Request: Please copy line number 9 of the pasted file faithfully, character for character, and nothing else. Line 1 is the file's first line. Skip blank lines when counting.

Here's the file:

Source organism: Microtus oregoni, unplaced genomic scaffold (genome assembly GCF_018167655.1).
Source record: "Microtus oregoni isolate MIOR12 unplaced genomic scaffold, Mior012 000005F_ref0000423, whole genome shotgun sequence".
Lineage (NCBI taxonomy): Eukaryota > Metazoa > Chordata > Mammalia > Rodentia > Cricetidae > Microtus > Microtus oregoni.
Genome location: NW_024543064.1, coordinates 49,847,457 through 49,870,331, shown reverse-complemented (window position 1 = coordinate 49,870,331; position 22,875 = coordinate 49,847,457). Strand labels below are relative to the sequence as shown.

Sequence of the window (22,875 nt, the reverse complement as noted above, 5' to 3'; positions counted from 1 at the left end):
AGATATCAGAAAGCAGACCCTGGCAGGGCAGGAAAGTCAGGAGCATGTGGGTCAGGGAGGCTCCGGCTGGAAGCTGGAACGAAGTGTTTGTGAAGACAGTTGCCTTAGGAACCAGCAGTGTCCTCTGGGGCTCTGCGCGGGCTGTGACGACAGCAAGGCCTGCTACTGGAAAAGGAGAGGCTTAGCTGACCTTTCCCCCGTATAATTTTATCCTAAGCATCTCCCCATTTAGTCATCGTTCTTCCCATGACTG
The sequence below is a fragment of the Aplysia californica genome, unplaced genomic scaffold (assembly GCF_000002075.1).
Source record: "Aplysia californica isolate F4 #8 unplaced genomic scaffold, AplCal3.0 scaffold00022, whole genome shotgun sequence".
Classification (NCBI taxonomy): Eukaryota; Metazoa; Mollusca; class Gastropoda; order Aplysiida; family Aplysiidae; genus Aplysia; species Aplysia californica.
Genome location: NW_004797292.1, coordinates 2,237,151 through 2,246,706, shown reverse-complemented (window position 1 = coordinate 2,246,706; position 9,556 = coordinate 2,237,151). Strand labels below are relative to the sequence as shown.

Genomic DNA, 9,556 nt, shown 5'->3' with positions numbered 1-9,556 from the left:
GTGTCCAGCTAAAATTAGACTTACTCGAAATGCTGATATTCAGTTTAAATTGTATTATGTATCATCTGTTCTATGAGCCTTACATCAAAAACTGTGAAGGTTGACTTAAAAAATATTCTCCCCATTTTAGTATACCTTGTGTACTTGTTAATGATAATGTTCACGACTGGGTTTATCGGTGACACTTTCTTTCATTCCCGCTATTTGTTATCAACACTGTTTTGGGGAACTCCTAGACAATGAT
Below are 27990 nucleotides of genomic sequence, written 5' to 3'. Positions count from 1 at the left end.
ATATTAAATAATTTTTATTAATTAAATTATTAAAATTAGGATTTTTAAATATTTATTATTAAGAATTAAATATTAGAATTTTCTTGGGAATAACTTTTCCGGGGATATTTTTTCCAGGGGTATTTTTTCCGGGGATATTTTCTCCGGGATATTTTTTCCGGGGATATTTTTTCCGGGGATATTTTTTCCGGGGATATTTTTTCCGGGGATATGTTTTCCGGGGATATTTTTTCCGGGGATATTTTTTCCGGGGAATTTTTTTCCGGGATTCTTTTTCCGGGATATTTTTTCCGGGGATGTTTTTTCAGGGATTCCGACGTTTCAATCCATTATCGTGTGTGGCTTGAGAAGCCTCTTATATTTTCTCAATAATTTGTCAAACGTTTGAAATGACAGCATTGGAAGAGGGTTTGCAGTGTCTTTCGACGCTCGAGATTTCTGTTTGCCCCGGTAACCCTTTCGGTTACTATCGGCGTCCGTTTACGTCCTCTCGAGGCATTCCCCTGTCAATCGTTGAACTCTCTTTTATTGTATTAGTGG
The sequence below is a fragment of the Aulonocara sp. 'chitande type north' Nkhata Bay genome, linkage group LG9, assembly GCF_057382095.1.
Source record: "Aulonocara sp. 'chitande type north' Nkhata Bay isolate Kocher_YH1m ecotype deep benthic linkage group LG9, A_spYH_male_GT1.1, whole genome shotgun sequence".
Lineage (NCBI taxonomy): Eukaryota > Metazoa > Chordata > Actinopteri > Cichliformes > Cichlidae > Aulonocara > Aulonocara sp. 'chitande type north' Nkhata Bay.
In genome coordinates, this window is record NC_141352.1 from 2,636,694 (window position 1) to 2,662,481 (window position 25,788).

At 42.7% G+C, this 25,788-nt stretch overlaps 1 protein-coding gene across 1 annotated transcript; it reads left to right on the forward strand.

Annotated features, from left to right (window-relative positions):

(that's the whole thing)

Classification (NCBI taxonomy): Eukaryota; Metazoa; Mollusca; class Gastropoda; order Aplysiida; family Aplysiidae; genus Aplysia; species Aplysia californica.